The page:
Citation: Infection Ecology and Epidemiology 2016, 6: 34094 -

Copyright: © 2016 Lotta Berg and Björn Olsen. This is an Open Access article distributed under the terms of the Creative Commons Attribution-NonCommercial 4.0 International License, permitting all non-commercial use, distribution, and reproduction in any medium, provided the original work is properly cited.

Published: 29 November 2016


To most researchers, the understanding that humans are, biologically speaking, just one species among others is not a new concept. Nevertheless, much research has historically been carried out in a narrower context, focusing, for example, on either human health, farm animal health, wildlife conservation, or ecology. These limitations have brought unnecessary constraints to research and also to the work focusing on the prevention of diseases in various species. This probably is most apparent for contagious diseases, of which many will affect several different species, but is also true for other types of diseases of common nature such as metabolic diseases, cancer, and health issues related to environmental hazards. The concept of One Health and the understanding of the importance of linking physicians, veterinarians, other healthcare professionals, ecologists, biologists, and pharmacologists, and so on together to promote better understanding of disease ecology and epidemiology has become increasingly acknowledged during the 21st century. We have seen the formation of initiatives, such as networks, seminars, congresses, and specific transdisciplinary training and outreach programmes related to One Health. Globally, a specific ‘One Health Day’ has been announced to promote professional and public awareness of the link between humans, animals, and our ecosystems. It is of utmost importance that these efforts are encouraged and endorsed by all relevant research-funding bodies, being governmental research councils or private funds, to ensure that this open-minded approach can be integrated into future transdisciplinary research collaboration projects. Furthermore, it is crucial that the publication of high-quality research results encompassing the One Health approach is facilitated by journals whose readers can be found in a large spectrum of professions to ensure that it reaches those that can turn significant front edge results into good practice globally.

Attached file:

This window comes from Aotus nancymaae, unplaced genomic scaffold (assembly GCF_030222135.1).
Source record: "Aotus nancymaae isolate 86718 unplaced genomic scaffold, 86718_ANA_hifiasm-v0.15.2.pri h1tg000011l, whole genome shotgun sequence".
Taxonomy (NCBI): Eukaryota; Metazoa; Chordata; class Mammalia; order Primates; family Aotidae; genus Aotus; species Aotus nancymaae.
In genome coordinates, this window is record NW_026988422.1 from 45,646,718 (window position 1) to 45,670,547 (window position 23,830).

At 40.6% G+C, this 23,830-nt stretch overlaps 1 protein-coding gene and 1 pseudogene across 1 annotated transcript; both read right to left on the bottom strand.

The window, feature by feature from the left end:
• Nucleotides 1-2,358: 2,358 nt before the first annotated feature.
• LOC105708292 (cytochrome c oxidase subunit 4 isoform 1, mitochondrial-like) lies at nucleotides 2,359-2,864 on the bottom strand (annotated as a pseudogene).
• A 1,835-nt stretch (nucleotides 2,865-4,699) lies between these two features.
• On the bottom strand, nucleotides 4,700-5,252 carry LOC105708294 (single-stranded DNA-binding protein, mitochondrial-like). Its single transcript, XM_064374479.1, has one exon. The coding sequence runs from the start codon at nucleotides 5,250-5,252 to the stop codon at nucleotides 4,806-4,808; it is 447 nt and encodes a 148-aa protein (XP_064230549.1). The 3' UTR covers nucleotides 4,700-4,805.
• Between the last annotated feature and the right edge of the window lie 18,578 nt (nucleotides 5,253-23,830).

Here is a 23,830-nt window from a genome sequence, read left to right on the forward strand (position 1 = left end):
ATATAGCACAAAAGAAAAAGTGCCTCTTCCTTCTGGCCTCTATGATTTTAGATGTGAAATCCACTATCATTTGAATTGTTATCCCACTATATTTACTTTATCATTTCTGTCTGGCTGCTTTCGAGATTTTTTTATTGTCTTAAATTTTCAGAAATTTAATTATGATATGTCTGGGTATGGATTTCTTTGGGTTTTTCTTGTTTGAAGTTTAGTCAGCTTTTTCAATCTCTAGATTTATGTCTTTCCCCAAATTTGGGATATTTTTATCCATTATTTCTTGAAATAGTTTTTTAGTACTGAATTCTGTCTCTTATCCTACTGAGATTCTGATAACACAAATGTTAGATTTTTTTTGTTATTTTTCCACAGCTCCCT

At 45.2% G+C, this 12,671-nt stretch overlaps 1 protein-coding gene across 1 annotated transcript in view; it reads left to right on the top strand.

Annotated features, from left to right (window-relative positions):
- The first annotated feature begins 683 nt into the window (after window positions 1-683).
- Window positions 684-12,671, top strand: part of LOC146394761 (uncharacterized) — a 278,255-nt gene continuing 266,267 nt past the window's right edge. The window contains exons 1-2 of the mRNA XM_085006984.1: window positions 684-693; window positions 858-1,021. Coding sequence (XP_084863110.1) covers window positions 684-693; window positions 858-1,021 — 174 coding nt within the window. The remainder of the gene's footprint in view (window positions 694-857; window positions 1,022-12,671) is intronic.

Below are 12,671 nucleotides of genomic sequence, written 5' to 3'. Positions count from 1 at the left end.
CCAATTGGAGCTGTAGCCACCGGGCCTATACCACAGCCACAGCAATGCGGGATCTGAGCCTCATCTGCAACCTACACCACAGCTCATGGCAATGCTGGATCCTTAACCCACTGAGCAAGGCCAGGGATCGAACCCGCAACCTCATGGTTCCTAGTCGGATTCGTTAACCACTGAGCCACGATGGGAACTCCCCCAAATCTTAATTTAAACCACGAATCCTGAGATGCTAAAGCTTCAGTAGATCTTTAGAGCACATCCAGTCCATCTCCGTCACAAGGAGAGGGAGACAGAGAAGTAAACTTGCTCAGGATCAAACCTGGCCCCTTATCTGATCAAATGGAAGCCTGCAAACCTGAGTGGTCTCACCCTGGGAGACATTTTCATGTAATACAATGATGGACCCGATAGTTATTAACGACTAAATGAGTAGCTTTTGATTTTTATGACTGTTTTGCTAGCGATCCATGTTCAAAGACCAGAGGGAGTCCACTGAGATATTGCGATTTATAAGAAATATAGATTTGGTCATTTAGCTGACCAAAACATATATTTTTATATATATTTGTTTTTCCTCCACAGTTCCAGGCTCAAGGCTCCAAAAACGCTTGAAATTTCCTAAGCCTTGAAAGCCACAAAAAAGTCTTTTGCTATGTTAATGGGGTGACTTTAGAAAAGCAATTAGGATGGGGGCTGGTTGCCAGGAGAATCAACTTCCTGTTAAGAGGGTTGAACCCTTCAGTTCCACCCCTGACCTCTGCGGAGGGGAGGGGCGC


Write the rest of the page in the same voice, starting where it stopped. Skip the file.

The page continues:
This is why we have decided to dedicate a special issue of the journal Infection Ecology & Epidemiology specifically to papers dealing with One Health research and training worldwide (16).

We must learn from each other while acknowledging the different approaches applicable in different regions. In this, there are more similarities than differences between our continents, and it is our belief that you will all find the examples and experiences shown in these papers useful and inspiring.

Lotta Berg
Section Editor

Björn Olsen
Chief Editor


  1. Stroud C, Kaplan B, Logan JE, Gray GC. One Health training, research and outreach in North America. Infect Ecol Epidemiol 2016; 6: 33680, doi:
  2. Sikkema R, Koopmans M. One Health training and research activities, Western Europe. Infect Ecol Epidemiol 2016; 6: 33703, doi:
  3. Reid SA, McKenzie J, Woldeyohannes SM. One Health research and training in Australia and New Zealand. Infect Ecol Epidemiol 2016; 6: 33799, doi:
  4. McKenzie J, Dahal R, Kakkar M, Debnath N, Rahman M, Dorjee S, et al. One Health research and training and government support for One Health in South. Infect Ecol Epidemiol 2016; 6: 33842, doi:
  5. Lu J, Wu J, Liu L, Wang G. One Health in China. Infect Ecol Epidemiol 2016; 6: 33843, doi:
  6. Rwego IB, Babalobi OO, Musotsi P, Nzietchueng S, Tiambo CK, Kabasa JD, et al. One Health capacity building in sub-Saharan Africa. Infect Ecol Epidemiol 2016; 6: 34032, doi:
About The Authors

Lotta Berg


Björn Olsen


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